The plaintiffs in Juliana vs. The United States know they face a hard future.  Levi Dranheim is eleven years old.  He is the youngest of the plaintiffs.  He lives on a barrier reef off the coast of Florida that is thirteen feet above sea level.  He knows that if sea levels continue to rise his island home will disappear.

Xiuhtezcatl (Shu TEZ caht), age eighteen, is another plaintiff. He was raised in the Aztec tradition.  He’s a hip hop artist and youth director of Youth Guardians, another organization that is supporting the case.  He says, “Climate change is the defining issue of our time.”

What do the plaintiffs hope to accomplish through this lawsuit and what are they demanding?  They are calling on the court to order the federal government to enact and implement a “National Climate Recovery Plan” that would restore atmospheric levels of Carbon Dioxide (CO2) to 350 parts per million, stabilize the climate, and de-acidify the oceans.

Could this court case actually have a positive impact, like Brown vs. the Board of Education did in the area of race relations?  This case is showing promising signs. The court has already ruled that the plaintiffs have “the right to a climate system capable of supporting human life,” that “air, running water, sea, and the seashore” are public trust assets, and that the government has failed to protect them.” The court has made clear that this case will not be about whether climate change is real or human-caused because “the science is undisputed.”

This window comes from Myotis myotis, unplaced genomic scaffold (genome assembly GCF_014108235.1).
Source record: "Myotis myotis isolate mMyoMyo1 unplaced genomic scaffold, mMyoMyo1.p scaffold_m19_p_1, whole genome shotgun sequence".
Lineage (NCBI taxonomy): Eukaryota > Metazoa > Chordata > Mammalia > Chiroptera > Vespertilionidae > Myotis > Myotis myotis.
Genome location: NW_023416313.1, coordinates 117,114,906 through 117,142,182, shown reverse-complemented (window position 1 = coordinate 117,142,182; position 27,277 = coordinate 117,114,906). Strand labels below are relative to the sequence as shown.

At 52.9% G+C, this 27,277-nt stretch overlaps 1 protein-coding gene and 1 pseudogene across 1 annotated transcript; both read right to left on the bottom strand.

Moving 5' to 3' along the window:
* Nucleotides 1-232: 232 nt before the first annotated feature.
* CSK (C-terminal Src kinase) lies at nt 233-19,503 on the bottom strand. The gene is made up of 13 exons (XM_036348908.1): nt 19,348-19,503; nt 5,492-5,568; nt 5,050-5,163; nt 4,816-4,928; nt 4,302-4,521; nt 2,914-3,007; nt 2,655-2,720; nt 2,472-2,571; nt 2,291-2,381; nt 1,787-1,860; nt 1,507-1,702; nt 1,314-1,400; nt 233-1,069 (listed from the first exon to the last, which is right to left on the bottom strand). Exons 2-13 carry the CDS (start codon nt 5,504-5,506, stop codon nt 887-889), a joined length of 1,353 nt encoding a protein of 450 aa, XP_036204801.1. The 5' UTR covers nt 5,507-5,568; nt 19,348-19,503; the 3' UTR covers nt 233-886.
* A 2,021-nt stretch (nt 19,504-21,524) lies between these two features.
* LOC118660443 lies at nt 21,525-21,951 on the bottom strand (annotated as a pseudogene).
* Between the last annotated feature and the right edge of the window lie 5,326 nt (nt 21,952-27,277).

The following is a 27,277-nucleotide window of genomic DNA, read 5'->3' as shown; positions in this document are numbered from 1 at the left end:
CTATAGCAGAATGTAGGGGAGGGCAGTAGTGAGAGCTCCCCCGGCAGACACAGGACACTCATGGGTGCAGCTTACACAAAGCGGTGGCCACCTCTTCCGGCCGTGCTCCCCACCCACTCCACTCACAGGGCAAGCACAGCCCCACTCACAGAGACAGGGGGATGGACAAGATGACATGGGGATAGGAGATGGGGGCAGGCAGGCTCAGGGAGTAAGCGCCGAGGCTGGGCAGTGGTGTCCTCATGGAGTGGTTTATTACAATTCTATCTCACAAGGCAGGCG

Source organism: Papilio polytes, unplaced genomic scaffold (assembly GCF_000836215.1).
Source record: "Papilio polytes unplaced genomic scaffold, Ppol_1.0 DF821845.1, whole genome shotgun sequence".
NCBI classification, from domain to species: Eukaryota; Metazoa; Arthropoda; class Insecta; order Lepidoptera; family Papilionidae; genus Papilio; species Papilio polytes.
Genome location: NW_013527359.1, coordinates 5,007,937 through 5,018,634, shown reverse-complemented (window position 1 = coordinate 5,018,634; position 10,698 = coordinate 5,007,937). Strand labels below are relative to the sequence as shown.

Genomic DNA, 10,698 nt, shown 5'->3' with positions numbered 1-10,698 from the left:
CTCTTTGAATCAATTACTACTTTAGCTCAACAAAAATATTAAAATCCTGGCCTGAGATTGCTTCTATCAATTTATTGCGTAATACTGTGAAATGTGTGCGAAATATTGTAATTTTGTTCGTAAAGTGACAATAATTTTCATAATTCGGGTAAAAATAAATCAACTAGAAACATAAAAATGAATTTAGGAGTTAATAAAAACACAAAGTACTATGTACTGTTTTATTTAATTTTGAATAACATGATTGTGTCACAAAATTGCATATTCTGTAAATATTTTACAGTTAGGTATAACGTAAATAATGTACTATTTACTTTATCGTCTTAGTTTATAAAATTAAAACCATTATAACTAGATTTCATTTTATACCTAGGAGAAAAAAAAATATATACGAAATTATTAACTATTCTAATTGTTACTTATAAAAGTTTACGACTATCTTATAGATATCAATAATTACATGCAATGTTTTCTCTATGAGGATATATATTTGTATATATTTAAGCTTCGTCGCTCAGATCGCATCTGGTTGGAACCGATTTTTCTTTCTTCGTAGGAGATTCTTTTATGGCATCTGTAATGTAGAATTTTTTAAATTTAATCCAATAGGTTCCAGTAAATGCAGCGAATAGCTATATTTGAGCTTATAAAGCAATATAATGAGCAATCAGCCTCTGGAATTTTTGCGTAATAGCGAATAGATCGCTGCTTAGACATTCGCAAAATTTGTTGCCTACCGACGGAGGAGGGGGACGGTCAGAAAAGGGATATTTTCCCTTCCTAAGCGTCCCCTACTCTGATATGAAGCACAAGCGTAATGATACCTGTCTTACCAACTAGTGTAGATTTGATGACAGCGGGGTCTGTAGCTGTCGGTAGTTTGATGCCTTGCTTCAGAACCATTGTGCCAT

Friends, this is an opportunity for us to take a stand for intergenerational justice as we face the threat of climate chaos. This case may be a vehicle not only for raising public awareness but for creating a systemic change in how the Powers that be respond to the dangers of climate change. By supporting these young plaintiffs, we contribute to the struggle for climate justice and increase the possibility of positive change.  It may be that this is one of those times in human history when what seems to be impossible becomes possible.

To find out more about how to watch the hearing and support the youth in this case, go to:  https://www.youthvgov.org/alleyesonjuliana.  Young people are invited to sign an amicus brief to be filed with the court in future hearings at https://joinjuliana.org/.

To read more about the case itself and the various rulings, see https://www.youthvgov.org/new-folder.  To watch a a 60 Minutes program about the case, click on The Climate Change Lawsuit that Could Stop the U.S. Government from Supporting Fossil Fuels.